Volume 4

  • No. 12 December 2021

    Future coastal hardening

    The world’s coasts are increasingly covered with built structures, such as piers and seawalls. Using New Zealand as a case study, Floerl and colleagues find that coastal infrastructure has replaced more than half of the coastline of 30 urban centres worldwide and forecast future hardening hotspots.

    See Floerlet al.

  • No. 11 November 2021

    Human activity and landslide risk in Africa

    Population pressure and land-use change affect landslide risk. Depicker and colleagues analyse the impact of population dynamics, conflicts and deforestation on landslide risk in the Kivu Rift region (pictured), Eastern Africa.

    See Depickeret al.

  • No. 10 October 2021

    Tuna-dependent economies and climate change

    Climate change will shift tuna fish away from the tropics. The study by Bell and colleagues finds two routes to sustaining the tuna-dependent economies of Pacific Small Island Developing States—reducing greenhouse gas emissions or negotiating to maintain the current benefits they receive from tuna.

    See Bell et al.

  • No. 9 September 2021

    Iron and steel production emissions standards

    Governments’ interventions to curb industrial emissions are rarely evaluated. Mi and colleagues have now developed hourly, facility-level emissions estimates to assess the effects of strengthened emissions standards on pollution from China’s iron and steel industry.

    See Bo et al.

  • No. 8 August 2021

    High-performance textiles from plastics

    As a major polluter, the fashion industry would benefit from the development of sustainable textiles. Boriskina and colleagues engineer plastic waste into wearable fabrics with combined low environmental impact and advanced functionalities such as moisture wicking, stain resistance and recyclability.

    See Alberghini et al.

  • No. 7 July 2021

    Energy–water synergies

    Estimates of the water savings and financial benefits of covering canals with solar panels are rare. McKuin and colleagues find that in the case of California’s canal network, evaporation savings could be substantial and the financial benefits could outweigh the costs of the cable-support structures required to span the canals.

    See McKuin et al.

  • No. 6 June 2021

    Ocean litter

    Using comprehensive data, the study by González-Fernández and colleagues estimates the extent to which riverine floating macrolitter across Europe is transferred to the ocean while the article by Morales-Caselles and co-authors finds that global marine litter is dominated by plastics from take-out food, followed by fishing gear.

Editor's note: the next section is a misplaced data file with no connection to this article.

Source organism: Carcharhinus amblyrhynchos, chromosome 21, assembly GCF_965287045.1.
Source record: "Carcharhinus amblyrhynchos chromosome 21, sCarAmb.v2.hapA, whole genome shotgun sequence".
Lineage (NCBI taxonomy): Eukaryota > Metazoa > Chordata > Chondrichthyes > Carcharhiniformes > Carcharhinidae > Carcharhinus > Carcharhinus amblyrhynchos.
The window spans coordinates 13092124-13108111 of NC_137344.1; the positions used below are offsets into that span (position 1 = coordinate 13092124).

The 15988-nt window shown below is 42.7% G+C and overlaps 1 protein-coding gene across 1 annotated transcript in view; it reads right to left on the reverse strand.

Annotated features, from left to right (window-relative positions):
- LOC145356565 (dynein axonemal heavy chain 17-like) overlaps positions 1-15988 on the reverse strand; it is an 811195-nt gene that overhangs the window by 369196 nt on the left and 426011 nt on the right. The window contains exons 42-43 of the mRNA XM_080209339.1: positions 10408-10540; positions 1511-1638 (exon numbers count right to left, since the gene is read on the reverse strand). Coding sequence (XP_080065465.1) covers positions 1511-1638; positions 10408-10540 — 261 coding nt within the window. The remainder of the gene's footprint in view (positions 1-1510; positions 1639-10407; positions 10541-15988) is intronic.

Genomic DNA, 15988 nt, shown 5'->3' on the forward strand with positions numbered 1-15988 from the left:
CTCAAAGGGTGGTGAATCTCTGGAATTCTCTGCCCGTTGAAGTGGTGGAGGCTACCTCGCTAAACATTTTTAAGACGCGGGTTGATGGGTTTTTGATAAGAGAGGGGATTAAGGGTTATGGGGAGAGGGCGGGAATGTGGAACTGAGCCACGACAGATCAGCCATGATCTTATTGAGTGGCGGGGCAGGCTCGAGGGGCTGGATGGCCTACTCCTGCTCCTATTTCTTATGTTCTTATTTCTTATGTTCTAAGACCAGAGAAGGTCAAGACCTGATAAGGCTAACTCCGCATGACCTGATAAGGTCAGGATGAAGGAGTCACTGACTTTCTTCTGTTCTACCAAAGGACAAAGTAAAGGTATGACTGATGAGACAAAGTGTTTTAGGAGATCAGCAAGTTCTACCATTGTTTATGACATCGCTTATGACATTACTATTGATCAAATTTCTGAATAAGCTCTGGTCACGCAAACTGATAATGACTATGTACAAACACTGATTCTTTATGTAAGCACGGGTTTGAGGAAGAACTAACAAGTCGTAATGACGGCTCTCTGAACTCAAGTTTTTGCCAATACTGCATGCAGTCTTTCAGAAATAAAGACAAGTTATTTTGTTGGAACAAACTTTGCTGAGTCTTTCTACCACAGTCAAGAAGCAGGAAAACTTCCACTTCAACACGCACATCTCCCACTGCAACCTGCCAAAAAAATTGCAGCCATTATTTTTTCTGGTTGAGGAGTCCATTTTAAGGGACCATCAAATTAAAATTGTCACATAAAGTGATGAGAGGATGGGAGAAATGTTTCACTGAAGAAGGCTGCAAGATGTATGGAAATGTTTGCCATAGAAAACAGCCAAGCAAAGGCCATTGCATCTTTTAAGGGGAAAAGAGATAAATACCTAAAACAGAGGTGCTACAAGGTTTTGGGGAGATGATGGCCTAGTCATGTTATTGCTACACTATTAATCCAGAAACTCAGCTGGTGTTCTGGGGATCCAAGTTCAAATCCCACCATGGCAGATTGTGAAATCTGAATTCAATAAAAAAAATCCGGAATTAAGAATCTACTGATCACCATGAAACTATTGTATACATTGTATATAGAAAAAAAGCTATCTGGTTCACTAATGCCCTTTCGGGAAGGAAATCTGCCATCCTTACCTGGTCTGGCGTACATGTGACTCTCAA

See Morales-Caselles et al. and González-Fernández et al.

  • No. 5 May 2021

    Engineering orbital orientation for greener battery cathode chemistry

    The current reliance of the cathode of lithium-ion batteries on cobalt poses challenges in terms of sustainability. Xia and colleagues engineer the atomic orbitals to realize a high-performance cathode that is based on environmentally friendly and low-cost manganese.

    See Zhu et al.

  • No. 4 April 2021

    Olympics’ declining sustainability

    Despite efforts to make the Olympics 'greener', a study by Müller and colleagues reveals the Summer and Winter Games have become less sustainable over time due to size, spending and footprint.

    See Müller et al.

  • No. 3 March 2021

    Shaping sustainable cooling

    Cooling demand is expected to increase. A new framework of socio-economic, technological, environmental and geopolitical factors allows researchers to identify sustainable cooling solutions, which go beyond improving technology.

    See Khosla et al.

  • No. 2 February 2021

    Oil palm certification and well-being

    Palm oil sustainability certification should achieve both environmental and socioeconomic goals, but its effectiveness on the latter is unclear. Santika and colleagues found that in Indonesia the scheme improved well-being in villages where livelihoods were primarily market-based, but had no effect where subsistence livelihoods dominated.

    See Santika et al.

  • No. 1 January 2021

    Carbon trade-offs of animal agriculture

    Producing meat requires more land than plants, which could be restored into ecosystems that capture carbon. Hayek and colleagues quantify the carbon opportunity cost of extensive meat production and find that shifting to plant-based diets would capture a CO2 amount that remarkably contributes to the 1.5 °C climate change target.

    See Hayek et al.